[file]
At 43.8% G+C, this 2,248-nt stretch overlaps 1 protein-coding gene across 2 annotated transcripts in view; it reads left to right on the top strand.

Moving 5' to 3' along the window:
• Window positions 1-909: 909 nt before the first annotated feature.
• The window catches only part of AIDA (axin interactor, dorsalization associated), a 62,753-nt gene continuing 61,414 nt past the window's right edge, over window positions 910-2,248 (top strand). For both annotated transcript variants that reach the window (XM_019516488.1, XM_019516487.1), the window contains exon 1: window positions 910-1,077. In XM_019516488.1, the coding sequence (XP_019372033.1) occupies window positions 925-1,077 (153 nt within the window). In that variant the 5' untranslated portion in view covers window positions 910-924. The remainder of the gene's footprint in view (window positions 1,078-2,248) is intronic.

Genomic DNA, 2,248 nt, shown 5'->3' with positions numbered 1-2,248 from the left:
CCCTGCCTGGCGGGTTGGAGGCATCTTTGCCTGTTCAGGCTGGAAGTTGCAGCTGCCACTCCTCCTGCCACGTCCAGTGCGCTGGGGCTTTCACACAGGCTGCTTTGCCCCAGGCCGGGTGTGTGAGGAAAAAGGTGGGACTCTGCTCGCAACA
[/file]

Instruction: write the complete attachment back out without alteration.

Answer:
At 43.8% G+C, this 2,248-nt stretch overlaps 1 protein-coding gene across 2 annotated transcripts in view; it reads left to right on the top strand.

Moving 5' to 3' along the window:
• Window positions 1-909: 909 nt before the first annotated feature.
• The window catches only part of AIDA (axin interactor, dorsalization associated), a 62,753-nt gene continuing 61,414 nt past the window's right edge, over window positions 910-2,248 (top strand). For both annotated transcript variants that reach the window (XM_019516488.1, XM_019516487.1), the window contains exon 1: window positions 910-1,077. In XM_019516488.1, the coding sequence (XP_019372033.1) occupies window positions 925-1,077 (153 nt within the window). In that variant the 5' untranslated portion in view covers window positions 910-924. The remainder of the gene's footprint in view (window positions 1,078-2,248) is intronic.

Genomic DNA, 2,248 nt, shown 5'->3' with positions numbered 1-2,248 from the left:
CCCTGCCTGGCGGGTTGGAGGCATCTTTGCCTGTTCAGGCTGGAAGTTGCAGCTGCCACTCCTCCTGCCACGTCCAGTGCGCTGGGGCTTTCACACAGGCTGCTTTGCCCCAGGCCGGGTGTGTGAGGAAAAAGGTGGGACTCTGCTCGCAACA